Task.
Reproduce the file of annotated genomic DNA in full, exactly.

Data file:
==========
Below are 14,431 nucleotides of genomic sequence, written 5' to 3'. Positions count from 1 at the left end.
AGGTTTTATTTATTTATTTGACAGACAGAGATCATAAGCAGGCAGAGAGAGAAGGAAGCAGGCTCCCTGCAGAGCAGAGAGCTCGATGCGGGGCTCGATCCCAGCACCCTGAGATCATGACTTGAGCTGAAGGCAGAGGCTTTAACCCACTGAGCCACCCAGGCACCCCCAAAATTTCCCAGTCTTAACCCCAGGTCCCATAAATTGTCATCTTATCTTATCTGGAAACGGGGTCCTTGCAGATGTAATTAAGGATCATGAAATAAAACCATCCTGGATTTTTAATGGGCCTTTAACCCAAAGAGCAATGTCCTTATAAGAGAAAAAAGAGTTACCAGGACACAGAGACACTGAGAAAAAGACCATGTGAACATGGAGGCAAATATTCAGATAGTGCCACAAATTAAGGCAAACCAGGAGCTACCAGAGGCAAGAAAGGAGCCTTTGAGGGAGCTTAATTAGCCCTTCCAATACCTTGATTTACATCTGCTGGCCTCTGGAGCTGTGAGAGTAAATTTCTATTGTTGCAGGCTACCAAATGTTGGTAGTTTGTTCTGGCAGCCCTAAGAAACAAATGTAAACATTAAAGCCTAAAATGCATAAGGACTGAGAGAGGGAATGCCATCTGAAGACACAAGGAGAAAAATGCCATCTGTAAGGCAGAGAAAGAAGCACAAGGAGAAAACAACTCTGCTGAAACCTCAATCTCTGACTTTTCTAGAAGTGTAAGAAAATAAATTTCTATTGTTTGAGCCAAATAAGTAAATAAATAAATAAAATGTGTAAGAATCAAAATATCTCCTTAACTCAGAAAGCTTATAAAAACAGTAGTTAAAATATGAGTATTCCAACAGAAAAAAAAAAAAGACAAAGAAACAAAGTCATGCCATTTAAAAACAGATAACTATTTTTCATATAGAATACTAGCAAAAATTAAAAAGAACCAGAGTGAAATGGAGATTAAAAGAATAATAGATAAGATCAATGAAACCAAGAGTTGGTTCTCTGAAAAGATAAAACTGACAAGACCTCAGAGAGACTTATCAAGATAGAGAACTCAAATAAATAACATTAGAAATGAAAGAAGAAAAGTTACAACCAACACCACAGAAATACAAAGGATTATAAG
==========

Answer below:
Below are 14,431 nucleotides of genomic sequence, written 5' to 3'. Positions count from 1 at the left end.
AGGTTTTATTTATTTATTTGACAGACAGAGATCATAAGCAGGCAGAGAGAGAAGGAAGCAGGCTCCCTGCAGAGCAGAGAGCTCGATGCGGGGCTCGATCCCAGCACCCTGAGATCATGACTTGAGCTGAAGGCAGAGGCTTTAACCCACTGAGCCACCCAGGCACCCCCAAAATTTCCCAGTCTTAACCCCAGGTCCCATAAATTGTCATCTTATCTTATCTGGAAACGGGGTCCTTGCAGATGTAATTAAGGATCATGAAATAAAACCATCCTGGATTTTTAATGGGCCTTTAACCCAAAGAGCAATGTCCTTATAAGAGAAAAAAGAGTTACCAGGACACAGAGACACTGAGAAAAAGACCATGTGAACATGGAGGCAAATATTCAGATAGTGCCACAAATTAAGGCAAACCAGGAGCTACCAGAGGCAAGAAAGGAGCCTTTGAGGGAGCTTAATTAGCCCTTCCAATACCTTGATTTACATCTGCTGGCCTCTGGAGCTGTGAGAGTAAATTTCTATTGTTGCAGGCTACCAAATGTTGGTAGTTTGTTCTGGCAGCCCTAAGAAACAAATGTAAACATTAAAGCCTAAAATGCATAAGGACTGAGAGAGGGAATGCCATCTGAAGACACAAGGAGAAAAATGCCATCTGTAAGGCAGAGAAAGAAGCACAAGGAGAAAACAACTCTGCTGAAACCTCAATCTCTGACTTTTCTAGAAGTGTAAGAAAATAAATTTCTATTGTTTGAGCCAAATAAGTAAATAAATAAATAAAATGTGTAAGAATCAAAATATCTCCTTAACTCAGAAAGCTTATAAAAACAGTAGTTAAAATATGAGTATTCCAACAGAAAAAAAAAAAAGACAAAGAAACAAAGTCATGCCATTTAAAAACAGATAACTATTTTTCATATAGAATACTAGCAAAAATTAAAAAGAACCAGAGTGAAATGGAGATTAAAAGAATAATAGATAAGATCAATGAAACCAAGAGTTGGTTCTCTGAAAAGATAAAACTGACAAGACCTCAGAGAGACTTATCAAGATAGAGAACTCAAATAAATAACATTAGAAATGAAAGAAGAAAAGTTACAACCAACACCACAGAAATACAAAGGATTATAAG